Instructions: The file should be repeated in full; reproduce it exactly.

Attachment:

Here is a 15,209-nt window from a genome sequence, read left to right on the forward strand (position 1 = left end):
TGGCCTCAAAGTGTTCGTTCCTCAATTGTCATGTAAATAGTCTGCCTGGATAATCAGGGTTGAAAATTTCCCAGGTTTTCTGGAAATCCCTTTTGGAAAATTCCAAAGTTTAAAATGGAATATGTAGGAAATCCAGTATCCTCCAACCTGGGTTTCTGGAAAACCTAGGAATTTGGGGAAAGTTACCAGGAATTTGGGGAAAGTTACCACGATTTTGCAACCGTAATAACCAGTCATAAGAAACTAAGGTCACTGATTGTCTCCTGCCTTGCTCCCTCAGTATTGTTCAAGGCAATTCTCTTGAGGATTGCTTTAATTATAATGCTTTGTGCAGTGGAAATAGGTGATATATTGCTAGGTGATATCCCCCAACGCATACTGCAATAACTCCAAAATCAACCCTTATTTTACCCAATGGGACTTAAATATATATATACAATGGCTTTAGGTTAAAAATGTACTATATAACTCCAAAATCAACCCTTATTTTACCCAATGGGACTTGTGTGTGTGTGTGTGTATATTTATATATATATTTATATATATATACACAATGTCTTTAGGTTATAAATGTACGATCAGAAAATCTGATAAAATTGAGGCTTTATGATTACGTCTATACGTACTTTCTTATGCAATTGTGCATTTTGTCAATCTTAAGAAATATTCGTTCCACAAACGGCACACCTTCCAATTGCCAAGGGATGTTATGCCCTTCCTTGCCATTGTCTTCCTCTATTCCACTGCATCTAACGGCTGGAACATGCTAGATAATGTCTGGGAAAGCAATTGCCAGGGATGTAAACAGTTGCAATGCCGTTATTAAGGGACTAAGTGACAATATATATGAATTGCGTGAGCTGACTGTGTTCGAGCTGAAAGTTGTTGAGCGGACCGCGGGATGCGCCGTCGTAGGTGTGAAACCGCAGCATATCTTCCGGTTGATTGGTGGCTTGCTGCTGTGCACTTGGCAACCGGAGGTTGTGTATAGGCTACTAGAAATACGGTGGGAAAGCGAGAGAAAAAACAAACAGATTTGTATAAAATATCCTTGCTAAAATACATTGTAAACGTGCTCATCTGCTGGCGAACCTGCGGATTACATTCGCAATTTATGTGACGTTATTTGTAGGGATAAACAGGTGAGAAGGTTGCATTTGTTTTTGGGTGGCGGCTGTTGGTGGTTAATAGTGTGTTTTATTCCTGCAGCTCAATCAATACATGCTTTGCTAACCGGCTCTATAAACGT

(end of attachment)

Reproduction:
Here is a 15,209-nt window from a genome sequence, read left to right on the forward strand (position 1 = left end):
TGGCCTCAAAGTGTTCGTTCCTCAATTGTCATGTAAATAGTCTGCCTGGATAATCAGGGTTGAAAATTTCCCAGGTTTTCTGGAAATCCCTTTTGGAAAATTCCAAAGTTTAAAATGGAATATGTAGGAAATCCAGTATCCTCCAACCTGGGTTTCTGGAAAACCTAGGAATTTGGGGAAAGTTACCAGGAATTTGGGGAAAGTTACCACGATTTTGCAACCGTAATAACCAGTCATAAGAAACTAAGGTCACTGATTGTCTCCTGCCTTGCTCCCTCAGTATTGTTCAAGGCAATTCTCTTGAGGATTGCTTTAATTATAATGCTTTGTGCAGTGGAAATAGGTGATATATTGCTAGGTGATATCCCCCAACGCATACTGCAATAACTCCAAAATCAACCCTTATTTTACCCAATGGGACTTAAATATATATATACAATGGCTTTAGGTTAAAAATGTACTATATAACTCCAAAATCAACCCTTATTTTACCCAATGGGACTTGTGTGTGTGTGTGTGTATATTTATATATATATTTATATATATATACACAATGTCTTTAGGTTATAAATGTACGATCAGAAAATCTGATAAAATTGAGGCTTTATGATTACGTCTATACGTACTTTCTTATGCAATTGTGCATTTTGTCAATCTTAAGAAATATTCGTTCCACAAACGGCACACCTTCCAATTGCCAAGGGATGTTATGCCCTTCCTTGCCATTGTCTTCCTCTATTCCACTGCATCTAACGGCTGGAACATGCTAGATAATGTCTGGGAAAGCAATTGCCAGGGATGTAAACAGTTGCAATGCCGTTATTAAGGGACTAAGTGACAATATATATGAATTGCGTGAGCTGACTGTGTTCGAGCTGAAAGTTGTTGAGCGGACCGCGGGATGCGCCGTCGTAGGTGTGAAACCGCAGCATATCTTCCGGTTGATTGGTGGCTTGCTGCTGTGCACTTGGCAACCGGAGGTTGTGTATAGGCTACTAGAAATACGGTGGGAAAGCGAGAGAAAAAACAAACAGATTTGTATAAAATATCCTTGCTAAAATACATTGTAAACGTGCTCATCTGCTGGCGAACCTGCGGATTACATTCGCAATTTATGTGACGTTATTTGTAGGGATAAACAGGTGAGAAGGTTGCATTTGTTTTTGGGTGGCGGCTGTTGGTGGTTAATAGTGTGTTTTATTCCTGCAGCTCAATCAATACATGCTTTGCTAACCGGCTCTATAAACGT